Article by KevW
The music press, right from global brands down to the smallest blogs or free publications, are often guilty of over-hyping bands after a couple of impressive singles, only for the resulting album to not live up to expectations. This can be due to labels rushing groups for material to ride the crest of the wave, because the pressure is so much that the band in question feel the heat and buckle under the weight, or simply because, sometimes, we all get a bit carried away. Glasgow's The Deadline Shakes have been subjected to plenty of excitable reactions, not least from us, since they released the utterly sublime 'Bright Spot In A Bad Year' single two years ago. That track was a wondrous amalgamation of several decades of pop music and truly impressed. It's also a rerecorded (and even better) version of that song that opens up anticipated first LP 'Zealots'. How do you go about completing an album when such a high-water mark it stuck right at the start?
If you're The Deadline Shakes then you just keep on doing what you do best: taking classic rock, pop and indie music, whacking it all into a blender with some addictive melodies, beautiful arrangements. great production and a sprinkling of gold dust. Plus, if you've followed the band for a while then you'll know that they've come up with the goods at every turn so far. The string-filled, '70s-sounding 'Slipping From Your Heart' takes the approach mentioned above and turns out a delight of a song that isn't like any other groups currently doing the rounds. The attention to detail and the structure are amazing and unique. 'Sweeten The Deal' still comes over as rampant experimental guitar-pop that's full of fun, 'Phonecalls In The Bath' is the perfect vehicle for Greg Dingwall's splendid voice and is flooded with emotion and more of those glorious arrangements, and recent single 'Frozen Out' possess magical qualities that occasionally bring to mind 'Pet Sounds'-era Beach Boys.
In a way, The Deadline Shakes shouldn't work as well as they do. The '60s pop of bands like The Byrds and The Beatles, as well as classic indiepop, might be deemed suitable reference points, but ELO and Queen have never been particularly cool, especially the latter, although if you look past the novelty hits they had some great tunes hidden away on their early albums. With ELO recently back in the spotlight thanks to a new album and tour, they seem to have undergone a reappraisal though. The chorus to 'Shelters' could be lifted from one of their better known songs - if it had been covered by Sparks that is. In a way it sums up what this band are all about; normal song structures are thrown out of the window and replaced by music that drifts, shifts, and seems to have just teleported in from a fantasy land where you can go from '70s rock guitar bursts to delicate harmonious pieces in the space of a single track.
Adding crestfallen but gorgeous female vocals to the brief lament 'When Will I Ever Learn?' only makes the song more affecting, and the similarly short and tender 'You're Coming With Me' creates a similar atmosphere with some stirring strings. 'You Bring The Class' is the same kind of era-spanning, intricate alternative pop music that Guillimots have been attempting to make for the past decade or so, and its not the only time that 'Zealots' recalls that band, but where Guillimots have always been hit and miss, The Deadline Shakes dish up hit after hit. With 'A Little While Waiting' they almost toy with convention, but by halfway through it's gone off on a tangent without you even noticing. As disjointed as these songs may seem on paper, the transitions are always effortless. The secret to The Deadline Shakes' success is captured by the title of the song another former single 'Don't Be Too Cool', where we're left to wonder how anyone can take a combination of Guillimots, ABBA, Belle & Sebastian and Queen and not have the resulting track sound like a dog's dinner.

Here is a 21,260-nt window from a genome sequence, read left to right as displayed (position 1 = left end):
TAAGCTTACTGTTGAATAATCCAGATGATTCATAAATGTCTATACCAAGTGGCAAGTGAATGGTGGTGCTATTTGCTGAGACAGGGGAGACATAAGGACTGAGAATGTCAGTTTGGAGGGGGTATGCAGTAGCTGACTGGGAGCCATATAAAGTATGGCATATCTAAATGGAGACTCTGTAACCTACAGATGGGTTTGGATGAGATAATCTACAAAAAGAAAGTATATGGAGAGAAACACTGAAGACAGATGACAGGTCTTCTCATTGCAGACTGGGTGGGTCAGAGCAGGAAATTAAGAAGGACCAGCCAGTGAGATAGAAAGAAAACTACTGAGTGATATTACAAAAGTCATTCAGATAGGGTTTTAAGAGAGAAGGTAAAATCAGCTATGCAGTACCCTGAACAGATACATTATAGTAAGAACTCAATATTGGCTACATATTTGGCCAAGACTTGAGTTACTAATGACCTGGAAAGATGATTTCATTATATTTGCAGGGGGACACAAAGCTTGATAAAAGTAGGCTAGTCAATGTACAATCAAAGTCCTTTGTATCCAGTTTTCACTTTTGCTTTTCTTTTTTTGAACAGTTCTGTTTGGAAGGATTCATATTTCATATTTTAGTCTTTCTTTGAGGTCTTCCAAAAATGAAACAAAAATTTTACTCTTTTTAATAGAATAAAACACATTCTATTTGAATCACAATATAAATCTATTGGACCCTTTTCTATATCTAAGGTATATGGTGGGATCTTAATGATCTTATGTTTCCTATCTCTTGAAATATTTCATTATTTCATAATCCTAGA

'Zealots', simply put, is an album that doesn't fit any trends, either old or new. It inhabits its own space where the only rule is that there are no rules and shows that the most unlikely of combinations can fit with stunning results in the right hands. This is brimming with more ideas than most bands will produce in a lifetime, and they're fully realised here. It may be wrong to get too excited about a band after only a couple of songs have been released, but The Deadline Shakes have proven that's not always the case. In fact, they've gone beyond that hype and surpassed expectations. 'Zealots' should be heralded as a classic debut album, and that's not an exaggeration. "Who can tell if you're gonna build it to last?" is a question posed on typically grandiose and eclectic finale, a new version of early recording 'Boy'. Well, predicting the future, especially in music, is a tricky business, but these thirteen songs have given us every right to consider The Deadline Shakes one of the best new bands in the country.
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